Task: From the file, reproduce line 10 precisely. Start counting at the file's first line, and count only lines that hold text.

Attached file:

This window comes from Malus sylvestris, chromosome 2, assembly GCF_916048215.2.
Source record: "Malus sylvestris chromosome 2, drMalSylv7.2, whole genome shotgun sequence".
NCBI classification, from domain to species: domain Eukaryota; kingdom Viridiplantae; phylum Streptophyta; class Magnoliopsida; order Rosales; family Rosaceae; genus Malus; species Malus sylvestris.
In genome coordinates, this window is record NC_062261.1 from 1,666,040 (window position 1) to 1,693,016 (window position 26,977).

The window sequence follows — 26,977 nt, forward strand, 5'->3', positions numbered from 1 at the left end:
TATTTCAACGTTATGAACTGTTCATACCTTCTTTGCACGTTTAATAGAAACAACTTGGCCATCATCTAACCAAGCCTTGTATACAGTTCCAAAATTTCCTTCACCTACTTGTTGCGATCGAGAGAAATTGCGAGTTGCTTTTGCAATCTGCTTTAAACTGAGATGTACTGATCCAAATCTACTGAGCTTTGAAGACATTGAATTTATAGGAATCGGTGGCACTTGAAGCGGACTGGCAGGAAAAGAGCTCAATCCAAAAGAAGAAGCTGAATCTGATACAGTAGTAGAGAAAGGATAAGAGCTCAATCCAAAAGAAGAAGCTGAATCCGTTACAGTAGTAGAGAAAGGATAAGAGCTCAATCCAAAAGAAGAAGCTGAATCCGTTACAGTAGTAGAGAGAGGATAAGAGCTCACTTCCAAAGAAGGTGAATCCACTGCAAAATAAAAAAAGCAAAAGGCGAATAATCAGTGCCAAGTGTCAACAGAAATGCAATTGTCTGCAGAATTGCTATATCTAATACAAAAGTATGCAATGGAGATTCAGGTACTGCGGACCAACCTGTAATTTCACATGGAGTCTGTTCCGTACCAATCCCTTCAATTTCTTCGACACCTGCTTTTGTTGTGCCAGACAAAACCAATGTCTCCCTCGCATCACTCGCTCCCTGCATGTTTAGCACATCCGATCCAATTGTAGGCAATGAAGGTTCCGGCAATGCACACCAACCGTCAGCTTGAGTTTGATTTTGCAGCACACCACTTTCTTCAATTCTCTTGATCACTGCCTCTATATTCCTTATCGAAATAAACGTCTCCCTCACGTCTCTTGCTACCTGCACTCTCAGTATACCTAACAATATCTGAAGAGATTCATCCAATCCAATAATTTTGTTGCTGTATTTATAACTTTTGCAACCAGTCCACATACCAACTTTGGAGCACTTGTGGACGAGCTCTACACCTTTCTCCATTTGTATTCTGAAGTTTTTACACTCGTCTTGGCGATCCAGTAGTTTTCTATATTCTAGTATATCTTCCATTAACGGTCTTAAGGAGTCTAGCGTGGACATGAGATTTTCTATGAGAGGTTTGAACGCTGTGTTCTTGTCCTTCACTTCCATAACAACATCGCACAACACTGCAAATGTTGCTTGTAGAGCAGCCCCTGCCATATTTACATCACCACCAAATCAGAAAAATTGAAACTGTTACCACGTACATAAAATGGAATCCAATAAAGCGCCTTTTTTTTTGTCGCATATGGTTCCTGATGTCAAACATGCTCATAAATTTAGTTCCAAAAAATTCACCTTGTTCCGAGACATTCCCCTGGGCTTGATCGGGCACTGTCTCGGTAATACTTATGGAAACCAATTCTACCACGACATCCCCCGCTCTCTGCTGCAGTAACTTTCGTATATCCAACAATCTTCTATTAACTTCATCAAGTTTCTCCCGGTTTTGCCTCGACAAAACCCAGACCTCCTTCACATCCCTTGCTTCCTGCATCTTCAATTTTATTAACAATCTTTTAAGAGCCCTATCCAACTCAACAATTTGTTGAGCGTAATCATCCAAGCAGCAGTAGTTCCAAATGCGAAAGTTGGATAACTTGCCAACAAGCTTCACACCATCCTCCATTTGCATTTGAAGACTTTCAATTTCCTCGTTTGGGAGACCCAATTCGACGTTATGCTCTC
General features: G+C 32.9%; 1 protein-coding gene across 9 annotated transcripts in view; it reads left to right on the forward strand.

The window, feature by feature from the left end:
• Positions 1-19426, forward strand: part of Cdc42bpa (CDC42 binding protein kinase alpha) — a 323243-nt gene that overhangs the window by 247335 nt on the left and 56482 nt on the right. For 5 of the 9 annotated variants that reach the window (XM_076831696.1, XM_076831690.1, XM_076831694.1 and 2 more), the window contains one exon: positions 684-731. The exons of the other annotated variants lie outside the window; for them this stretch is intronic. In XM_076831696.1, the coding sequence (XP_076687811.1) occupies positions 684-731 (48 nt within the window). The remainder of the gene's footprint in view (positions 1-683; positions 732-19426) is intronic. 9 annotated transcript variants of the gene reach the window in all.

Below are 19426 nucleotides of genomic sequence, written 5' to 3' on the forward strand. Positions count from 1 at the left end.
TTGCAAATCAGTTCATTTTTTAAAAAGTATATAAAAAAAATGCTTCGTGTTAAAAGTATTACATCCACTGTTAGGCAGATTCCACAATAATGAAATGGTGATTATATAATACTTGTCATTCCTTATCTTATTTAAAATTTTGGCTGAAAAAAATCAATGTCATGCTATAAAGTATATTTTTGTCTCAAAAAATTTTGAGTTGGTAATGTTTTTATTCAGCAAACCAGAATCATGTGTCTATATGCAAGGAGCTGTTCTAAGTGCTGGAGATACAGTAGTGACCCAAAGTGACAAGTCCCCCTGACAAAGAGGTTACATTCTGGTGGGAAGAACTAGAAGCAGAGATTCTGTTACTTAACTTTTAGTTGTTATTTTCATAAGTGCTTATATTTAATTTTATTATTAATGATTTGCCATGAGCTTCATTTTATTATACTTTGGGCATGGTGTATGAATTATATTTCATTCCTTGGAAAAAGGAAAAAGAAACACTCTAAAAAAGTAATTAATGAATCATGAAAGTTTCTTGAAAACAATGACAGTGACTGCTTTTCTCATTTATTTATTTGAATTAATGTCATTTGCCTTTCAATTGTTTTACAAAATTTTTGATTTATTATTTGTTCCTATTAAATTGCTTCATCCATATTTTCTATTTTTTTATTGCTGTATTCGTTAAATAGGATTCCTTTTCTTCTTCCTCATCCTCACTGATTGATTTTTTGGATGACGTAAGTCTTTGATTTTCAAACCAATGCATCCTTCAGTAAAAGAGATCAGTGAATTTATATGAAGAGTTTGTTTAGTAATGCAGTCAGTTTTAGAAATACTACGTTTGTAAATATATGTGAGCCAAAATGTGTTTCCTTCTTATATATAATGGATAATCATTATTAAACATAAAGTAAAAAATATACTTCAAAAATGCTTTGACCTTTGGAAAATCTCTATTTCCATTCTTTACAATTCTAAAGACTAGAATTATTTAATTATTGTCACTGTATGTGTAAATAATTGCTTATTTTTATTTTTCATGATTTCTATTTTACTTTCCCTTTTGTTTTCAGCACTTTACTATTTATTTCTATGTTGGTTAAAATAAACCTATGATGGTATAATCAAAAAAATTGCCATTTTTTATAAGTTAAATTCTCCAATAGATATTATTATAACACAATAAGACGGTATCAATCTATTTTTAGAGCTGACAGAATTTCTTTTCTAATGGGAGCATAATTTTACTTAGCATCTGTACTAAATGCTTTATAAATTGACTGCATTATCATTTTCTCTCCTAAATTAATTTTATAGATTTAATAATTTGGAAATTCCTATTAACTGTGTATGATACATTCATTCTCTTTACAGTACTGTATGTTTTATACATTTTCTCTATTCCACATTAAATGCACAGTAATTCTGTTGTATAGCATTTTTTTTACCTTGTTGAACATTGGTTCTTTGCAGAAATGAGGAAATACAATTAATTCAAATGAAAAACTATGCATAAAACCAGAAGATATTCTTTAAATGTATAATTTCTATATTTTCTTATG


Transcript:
Below are 19426 nucleotides of genomic sequence, written 5' to 3' on the forward strand. Positions count from 1 at the left end.